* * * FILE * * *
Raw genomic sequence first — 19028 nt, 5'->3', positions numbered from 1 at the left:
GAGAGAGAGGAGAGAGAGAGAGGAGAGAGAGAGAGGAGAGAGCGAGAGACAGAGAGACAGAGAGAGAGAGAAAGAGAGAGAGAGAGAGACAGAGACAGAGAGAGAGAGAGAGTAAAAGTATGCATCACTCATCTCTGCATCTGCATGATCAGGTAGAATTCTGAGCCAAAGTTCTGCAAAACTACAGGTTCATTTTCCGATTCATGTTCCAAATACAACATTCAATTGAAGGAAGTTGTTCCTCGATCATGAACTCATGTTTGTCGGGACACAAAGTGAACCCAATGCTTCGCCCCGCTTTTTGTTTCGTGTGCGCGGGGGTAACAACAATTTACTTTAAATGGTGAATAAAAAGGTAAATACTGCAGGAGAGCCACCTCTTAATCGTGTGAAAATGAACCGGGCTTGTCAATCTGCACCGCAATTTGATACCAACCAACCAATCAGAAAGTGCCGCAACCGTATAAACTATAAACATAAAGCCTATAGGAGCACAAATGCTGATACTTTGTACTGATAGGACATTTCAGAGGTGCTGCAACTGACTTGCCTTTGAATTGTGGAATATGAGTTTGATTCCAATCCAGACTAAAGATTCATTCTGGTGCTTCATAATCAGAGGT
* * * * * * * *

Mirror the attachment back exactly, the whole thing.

Raw genomic sequence first — 19028 nt, 5'->3', positions numbered from 1 at the left:
GAGAGAGAGGAGAGAGAGAGAGGAGAGAGAGAGAGGAGAGAGCGAGAGACAGAGAGACAGAGAGAGAGAGAAAGAGAGAGAGAGAGAGACAGAGACAGAGAGAGAGAGAGAGTAAAAGTATGCATCACTCATCTCTGCATCTGCATGATCAGGTAGAATTCTGAGCCAAAGTTCTGCAAAACTACAGGTTCATTTTCCGATTCATGTTCCAAATACAACATTCAATTGAAGGAAGTTGTTCCTCGATCATGAACTCATGTTTGTCGGGACACAAAGTGAACCCAATGCTTCGCCCCGCTTTTTGTTTCGTGTGCGCGGGGGTAACAACAATTTACTTTAAATGGTGAATAAAAAGGTAAATACTGCAGGAGAGCCACCTCTTAATCGTGTGAAAATGAACCGGGCTTGTCAATCTGCACCGCAATTTGATACCAACCAACCAATCAGAAAGTGCCGCAACCGTATAAACTATAAACATAAAGCCTATAGGAGCACAAATGCTGATACTTTGTACTGATAGGACATTTCAGAGGTGCTGCAACTGACTTGCCTTTGAATTGTGGAATATGAGTTTGATTCCAATCCAGACTAAAGATTCATTCTGGTGCTTCATAATCAGAGGT